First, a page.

I’ve been doing CBT for the last month or so. I started out very, very sceptical because to my mind, it’s patching over the problem by teaching you methods to quell your anxieties or the symptoms thereof, rather than actually ‘solving’ them.

And to be blunt, it is all common sense. There’s nothing in CBT that is a new concept to me. However, the sessions serve as a reminder; a bookmark that pokes me into TRYING when I’m faced with a situation that makes me want to back away.

It’s extremely simple: I struggle with anxiety in a social setting because of my inward focus. I’m thinking about ME – how people will view me in this situation, and that causes me to blush and makes my heart race, which in turn blinds me to anything but myself. But the truth is that no one much cares about how I look or come across. I would say that a person’s perception of me runs at about 30% compared to my own. I have a theory that people don’t look at the entirety of a face: they look at the eyes, the mouth; they flick between that and the space around the person they’re talking to. That doesn’t give much of a chance for study, the kind of study required to find someone lacking on the microscopic level that a person finds themselves lacking.

I knew this, or thought I did. But now I ACTIVELY know it –  I think I was being very lazy before. I was allowing myself to wallow in my anxiety, because of course everything would go wrong. There was no point going anywhere because it would inevitably be awful.

The most useful thing I’ve achieved is the decision to not over-plan. I have a terrible need to plot out all the negative eventualities that could occur in any social setting – and those usually outweigh the positives in my head, so it’s not worth trying. But if I don’t plan, and things go awry, so what? I’ve only experienced one set of that negative, instead of suffering over it before it’s even come to pass. Now I am an adult, with money and a smartphone, there are very few occasions where I am truly trapped, so really – what’s the worst that could happen?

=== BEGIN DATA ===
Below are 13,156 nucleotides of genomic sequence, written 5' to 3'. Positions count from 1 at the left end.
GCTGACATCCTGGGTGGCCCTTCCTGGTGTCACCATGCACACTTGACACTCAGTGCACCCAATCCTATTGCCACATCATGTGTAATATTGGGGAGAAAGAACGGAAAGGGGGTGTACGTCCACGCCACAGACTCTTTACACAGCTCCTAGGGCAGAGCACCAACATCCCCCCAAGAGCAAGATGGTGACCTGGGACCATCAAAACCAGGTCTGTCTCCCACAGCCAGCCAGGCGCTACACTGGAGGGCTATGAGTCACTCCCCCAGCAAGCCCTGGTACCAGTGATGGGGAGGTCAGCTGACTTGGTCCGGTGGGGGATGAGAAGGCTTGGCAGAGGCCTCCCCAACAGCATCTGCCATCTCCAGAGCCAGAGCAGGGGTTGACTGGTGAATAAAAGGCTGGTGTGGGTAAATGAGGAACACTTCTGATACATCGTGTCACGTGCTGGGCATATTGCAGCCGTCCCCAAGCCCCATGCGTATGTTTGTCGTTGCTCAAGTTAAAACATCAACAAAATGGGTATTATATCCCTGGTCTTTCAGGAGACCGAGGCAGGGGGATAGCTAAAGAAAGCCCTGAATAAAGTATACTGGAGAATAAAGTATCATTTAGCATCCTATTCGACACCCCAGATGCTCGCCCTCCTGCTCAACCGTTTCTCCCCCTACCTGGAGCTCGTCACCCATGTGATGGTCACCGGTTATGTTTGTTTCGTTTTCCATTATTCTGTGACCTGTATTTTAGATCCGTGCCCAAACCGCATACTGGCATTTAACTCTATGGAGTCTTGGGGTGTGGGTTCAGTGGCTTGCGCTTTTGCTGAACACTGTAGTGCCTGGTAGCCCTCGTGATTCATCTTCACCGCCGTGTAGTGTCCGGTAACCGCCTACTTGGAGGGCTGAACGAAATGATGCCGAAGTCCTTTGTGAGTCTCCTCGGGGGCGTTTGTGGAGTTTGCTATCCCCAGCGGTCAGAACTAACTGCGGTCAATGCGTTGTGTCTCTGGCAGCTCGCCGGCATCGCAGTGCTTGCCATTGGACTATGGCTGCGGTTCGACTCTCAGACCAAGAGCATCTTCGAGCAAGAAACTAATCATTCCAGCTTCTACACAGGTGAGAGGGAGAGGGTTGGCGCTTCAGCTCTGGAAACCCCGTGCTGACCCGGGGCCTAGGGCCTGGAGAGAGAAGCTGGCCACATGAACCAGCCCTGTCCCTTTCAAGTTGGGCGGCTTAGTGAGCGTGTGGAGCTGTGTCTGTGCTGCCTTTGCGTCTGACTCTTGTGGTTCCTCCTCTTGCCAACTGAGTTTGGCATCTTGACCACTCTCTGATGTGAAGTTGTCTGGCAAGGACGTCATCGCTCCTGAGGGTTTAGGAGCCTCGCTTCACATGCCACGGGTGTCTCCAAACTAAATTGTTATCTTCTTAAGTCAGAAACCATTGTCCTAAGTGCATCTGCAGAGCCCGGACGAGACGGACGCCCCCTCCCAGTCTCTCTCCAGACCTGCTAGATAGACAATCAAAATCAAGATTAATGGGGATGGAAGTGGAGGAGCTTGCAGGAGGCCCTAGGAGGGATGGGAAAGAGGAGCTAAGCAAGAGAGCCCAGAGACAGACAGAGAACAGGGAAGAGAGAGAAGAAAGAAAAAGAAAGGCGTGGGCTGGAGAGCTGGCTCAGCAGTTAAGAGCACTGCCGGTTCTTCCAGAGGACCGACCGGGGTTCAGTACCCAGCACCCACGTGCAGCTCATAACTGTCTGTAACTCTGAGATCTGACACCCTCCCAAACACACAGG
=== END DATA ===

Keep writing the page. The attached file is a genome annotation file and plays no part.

I’ve allowed myself to be wounded by minute trespasses against my super-ego, that the perpetrators are probably completely unaware of. I’ve let them fester in my mind and grow their own mutations. But I am trying to regrow my world now and make a history of experiences that don’t make me feel twisted up inside.

So while CBT might not have impressed me, it has certainly helped me. Having someone say to you “But does it really matter that you’re not in control?” or “Does it matter if you say something silly to people who know you’re not or to someone you’ll never see again?” and finding that you actually don’t have a clever, bitter, negative answer is very good for perspective.

This morning I read the transcript of a speech David Foster Wallace gave, on the inward focus that causes so many of our anxieties and prejudgements. He killed himself, so perhaps he didn’t manage to live the concept he put into such great words – but what words they were.

Read it, it’s sad and uncomfortable and beautiful.

2 responses to “CBT”

  1. […] couldn’t give me any kind of counselling beyond internet-based Cognitive Behavioural Therapy. As I’ve said before, I find CBT very easy to game – a nasty drive of mine – and therefore nearly […]

  2. amanda clement-hayes Avatar
    amanda clement-hayes

    Excellent that you accept/admit that CBT is not all bull!

    And of course, admitting to being wrong is part of the not being self-centred. All teenagers are, I believe. You have definitely left that thoughtless period behind!

    Yeah, good link. Bet the graduates were fidgety though!

    Barclays cashier training … taught me to ALWAYS think other person may have a terminally ill child/dog run over that morning etc.

    I hope I passed that on to you … I certainly teach it in Social Skills.

    (Does NOT apply to careless drivers, litter louts or pikeys though!)

    Will drop cheque and tent off later XX

    Date: Mon, 1 Sep 2014 13:17:33 +0000 To: pooh_too@hotmail.com

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